PFI ?Boot Camp? explores use of cover crops to reduce nitrogen inputs

by | Nov 30, 2021 | 5 Ag Stories, News

Hundreds of farmers gathered in Ankeny on Tuesday to learn more about the benefits of cover crops. The Practical Farmers of Iowa hosted its annual Cover Crop Boot Camp inside the FFA Enrichment Center on the DMACC campus.

Practical Farmers of Iowa strategic initiatives director Sarah Carlson says the event explored all things cover crops including ways to cut inputs, add seed and livestock enterprises. She explains the first session of the day focused on how farmers can cut nitrogen with the use of cover crops.

?We all know that nitrogen prices have really spiked, and also other inputs have spiked,? Carlson said. ?Sometimes farmers don?t realize how they can control those input costs by growing plants in the wintertime. Our biggest takeaway for the entire day is that cover crops are a way to build resilience on our farms and help us control our input costs. Specifically, this morning, we really hit hard on how to control our nitrogen costs with long-term use or legume use of cover crops.?

Southeastern Minnesota farmer Tom Pyfferoen helped lead the discussion during the first session of the Cover Crop Boot Camp. He talked about how the seeding of oats is reducing the need for nitrogen for next year?s crop.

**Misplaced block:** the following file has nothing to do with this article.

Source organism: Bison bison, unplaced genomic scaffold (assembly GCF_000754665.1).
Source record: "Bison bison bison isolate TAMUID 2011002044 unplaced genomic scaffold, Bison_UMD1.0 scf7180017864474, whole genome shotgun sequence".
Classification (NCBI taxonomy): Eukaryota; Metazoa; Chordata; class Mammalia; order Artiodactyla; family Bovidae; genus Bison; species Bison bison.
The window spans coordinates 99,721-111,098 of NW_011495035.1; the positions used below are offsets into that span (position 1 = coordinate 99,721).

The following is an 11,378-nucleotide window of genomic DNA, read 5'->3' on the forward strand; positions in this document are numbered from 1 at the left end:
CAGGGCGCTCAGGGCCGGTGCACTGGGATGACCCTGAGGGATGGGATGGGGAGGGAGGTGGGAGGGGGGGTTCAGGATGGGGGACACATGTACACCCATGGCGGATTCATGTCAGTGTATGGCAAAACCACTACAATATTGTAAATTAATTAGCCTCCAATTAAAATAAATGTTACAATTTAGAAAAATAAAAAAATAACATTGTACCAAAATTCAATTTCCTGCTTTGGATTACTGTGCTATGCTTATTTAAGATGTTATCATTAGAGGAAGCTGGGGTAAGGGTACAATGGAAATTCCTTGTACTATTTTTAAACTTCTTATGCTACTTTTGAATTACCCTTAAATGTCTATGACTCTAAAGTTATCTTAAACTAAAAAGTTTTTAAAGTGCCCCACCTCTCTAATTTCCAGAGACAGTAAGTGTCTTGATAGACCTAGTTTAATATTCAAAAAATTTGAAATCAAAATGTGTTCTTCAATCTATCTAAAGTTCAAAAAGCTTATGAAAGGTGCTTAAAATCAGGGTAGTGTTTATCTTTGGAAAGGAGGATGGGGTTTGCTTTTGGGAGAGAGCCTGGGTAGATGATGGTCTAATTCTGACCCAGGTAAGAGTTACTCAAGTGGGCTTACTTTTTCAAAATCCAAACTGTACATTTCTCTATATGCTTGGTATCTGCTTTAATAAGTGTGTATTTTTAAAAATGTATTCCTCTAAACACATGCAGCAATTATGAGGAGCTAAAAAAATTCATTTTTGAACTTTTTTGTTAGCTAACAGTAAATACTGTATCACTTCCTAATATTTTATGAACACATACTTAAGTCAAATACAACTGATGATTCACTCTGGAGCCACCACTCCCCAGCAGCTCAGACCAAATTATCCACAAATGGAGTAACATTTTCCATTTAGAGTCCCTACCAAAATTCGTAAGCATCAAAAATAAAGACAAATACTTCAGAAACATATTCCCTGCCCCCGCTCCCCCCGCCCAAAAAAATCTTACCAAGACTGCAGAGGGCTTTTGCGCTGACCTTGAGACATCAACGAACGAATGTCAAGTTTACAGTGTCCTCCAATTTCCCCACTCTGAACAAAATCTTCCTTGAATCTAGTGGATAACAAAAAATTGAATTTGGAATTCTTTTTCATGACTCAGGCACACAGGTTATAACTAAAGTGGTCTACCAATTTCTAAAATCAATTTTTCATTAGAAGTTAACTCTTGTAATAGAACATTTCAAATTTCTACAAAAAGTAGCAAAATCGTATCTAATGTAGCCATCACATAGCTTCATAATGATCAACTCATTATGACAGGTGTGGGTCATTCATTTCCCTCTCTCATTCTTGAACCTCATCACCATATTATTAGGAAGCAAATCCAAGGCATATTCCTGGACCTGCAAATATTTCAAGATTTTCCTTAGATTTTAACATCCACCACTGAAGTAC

?Years ago, we were probably up to 160 to 180 pounds of nitrogen,? Pyfferoen said. ?Now we are getting down into that 100-to-120-pound area. We are trying to rely more on the legume crop to supply more of it. We are still getting tremendous yields, soil health and grain quality. It seems to be working. I think it?s a system that the more you read, we?re starting to better understand how soils react and how soils respond.?

Pyfferoen explains cover crops are also useful for feeding livestock.

?If you are in the livestock business and it is fenced, you?ve got yourself a tremendous supply of feed there for the livestock,? Pyfferoen said. ?The average old brute cow will eat 100 pounds of forage a day. She can mow through that stuff, and you have very little work to it. She harvests it, spreads her own manure and you have the best of both worlds there.?

Farmers of all experience levels attended four learning sessions, which were all led by farmers with diverse cover crop experiences. The Cover Crop Boot Camp was funded by the Environmental Protection Agency and the Natural Resources Conservation Service.

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